You are never too old to set another goal or to dream a new dream.”
— C.S. Lewis,
Bob and Dee sent this to me last night – timing is wonderful. Amazing ride in a typhoon jet. – where I want to be. Really talks about the next dream. Moving the ball a yard at a time, but the timing for this video is uncanny – with me deep in training again.
Recapping the last few weeks: You might have seen my posting about the books I’ve just read. That energy was spent looking for ways to battle complacency that I’ve noticed flying the SR-22, and then confirmed in my PA-30 flying. I just wasn’t meeting my own standards.
‘Redefining Airmanship’ was an ok read that confirmed the importance of my quest, but was largely stuff I know and do already. It did confirm the importance of rooting out complacency, and reminded me to take charge of my own training. ‘More enjoyable flying’, or whatever the companion book was called, was less useful. It was an ok read about halfway through, but then devolved into basically minutes for a typical CAP or Wings meetings – which is not necessarily my style. I stopped reading at that point.
Last months AOPA Pilot included articles that, in my opinion, were bold and on point. Hadn’t seen that much before, and they supported my direction. Nice surprise. I’m continuing to watch this new editor’s direction, along with the usual contributors. Better advice than the books.
But…. This year I successfully argued with my insurance company to drop the requirement for me to have an annual IPC in my airplane, along with annual emergency procedures for multi-engine airplanes. I have a significant aviation resume, and this makes my life easier from a scheduling perspective. On the other hand, it puts the onus on me to maintain my professionalism it on my own. Since I’m flying less due to work demands, this is a large responsibility.
And….. My Twin Comanche is still down for maintenance; has been for all of January. I would not have flown much at all in this awful cold weather anyway, but it feels better having it ready. The cracked left main gear is getting replaced tomorrow, and I should be back online tomorrow or Monday. Since February is typically my lowest flight activity month, it doesn’t look like I’ll be burning up the personal flying skies anytime soon. Winter truly sucks.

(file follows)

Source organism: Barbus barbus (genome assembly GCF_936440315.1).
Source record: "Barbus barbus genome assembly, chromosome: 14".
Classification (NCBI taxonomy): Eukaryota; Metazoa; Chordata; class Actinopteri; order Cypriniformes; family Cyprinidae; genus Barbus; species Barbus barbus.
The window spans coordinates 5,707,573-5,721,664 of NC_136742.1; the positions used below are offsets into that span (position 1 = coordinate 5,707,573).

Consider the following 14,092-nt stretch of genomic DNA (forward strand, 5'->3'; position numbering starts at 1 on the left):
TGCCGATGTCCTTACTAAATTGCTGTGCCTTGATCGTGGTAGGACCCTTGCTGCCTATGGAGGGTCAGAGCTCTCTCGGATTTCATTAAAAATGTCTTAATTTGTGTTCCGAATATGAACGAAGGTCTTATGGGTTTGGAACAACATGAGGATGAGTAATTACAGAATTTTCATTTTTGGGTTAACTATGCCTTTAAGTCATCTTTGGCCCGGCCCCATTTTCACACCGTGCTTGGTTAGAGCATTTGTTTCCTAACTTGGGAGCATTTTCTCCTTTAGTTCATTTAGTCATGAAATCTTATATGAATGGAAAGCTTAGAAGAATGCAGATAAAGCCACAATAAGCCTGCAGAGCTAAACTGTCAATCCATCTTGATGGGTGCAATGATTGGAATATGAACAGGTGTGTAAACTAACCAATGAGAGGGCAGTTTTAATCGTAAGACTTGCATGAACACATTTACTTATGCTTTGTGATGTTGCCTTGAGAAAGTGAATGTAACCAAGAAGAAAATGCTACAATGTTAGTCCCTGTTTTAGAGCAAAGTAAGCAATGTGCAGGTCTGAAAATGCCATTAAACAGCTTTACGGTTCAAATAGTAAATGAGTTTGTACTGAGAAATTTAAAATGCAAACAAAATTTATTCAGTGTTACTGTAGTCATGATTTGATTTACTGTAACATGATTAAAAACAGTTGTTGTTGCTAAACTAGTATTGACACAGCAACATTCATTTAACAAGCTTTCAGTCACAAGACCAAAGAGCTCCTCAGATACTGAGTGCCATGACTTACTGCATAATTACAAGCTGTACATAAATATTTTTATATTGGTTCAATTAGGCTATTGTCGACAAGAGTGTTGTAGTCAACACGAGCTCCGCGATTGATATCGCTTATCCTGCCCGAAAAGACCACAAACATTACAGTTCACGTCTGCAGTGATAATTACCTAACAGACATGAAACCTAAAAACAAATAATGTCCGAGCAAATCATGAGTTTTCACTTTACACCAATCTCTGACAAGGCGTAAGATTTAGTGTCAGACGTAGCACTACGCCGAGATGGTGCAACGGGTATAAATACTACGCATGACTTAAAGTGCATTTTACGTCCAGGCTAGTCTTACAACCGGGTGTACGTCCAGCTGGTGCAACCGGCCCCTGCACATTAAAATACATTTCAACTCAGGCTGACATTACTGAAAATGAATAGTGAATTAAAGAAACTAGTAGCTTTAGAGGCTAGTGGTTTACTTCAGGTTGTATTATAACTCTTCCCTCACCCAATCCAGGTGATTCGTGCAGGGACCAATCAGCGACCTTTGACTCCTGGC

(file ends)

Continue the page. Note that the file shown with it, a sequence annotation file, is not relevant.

Meanwhile… I have, or had – as it were, a really nice trip scheduled with two of my sons. We were to fly my airplane to South Carolina and rent Harley’s for a trip down to Key West and back. Each of the boys is as busy as I am, and one at a time their lives pulled them away. So that mid-February trip is now cancelled.
Therefore… Fighting the winter blues and complacency at the same time gets me talking to a nice warm training facility in Tampa, where I’ll schedule a few days in a twin comanche simulator to replace the fun trip. Figured I’d fly there and try out sim training for an IPC and emergency work. The RTC training facility actually sims PA30s, so I was intrigued. My next airplane is going to be a King Air BE200, so I asked about getting an initial in that aircraft instead or in addition. Could I do both at once?
Leading to…. The answer was yes – but I’d have to do the initial training in Champagne, Illinois! Since it is too friggin’ cold, and now I’m jamming in a ton of training in a very short time, I scheduled a commercial flight out and back. I’m doing it. There will be no relief from the cold this winter, but here we go. I’m ready and training nightly on the book work for the BE200 now, and going downstairs to hit the simulator hard.
I’ll be adding a few blogs on the preparations and the experience in the coming days, but you can bet I’ll be simming on Sunday. I have a King Air on my Elite system, so this should be good.
Fly professionally… Frank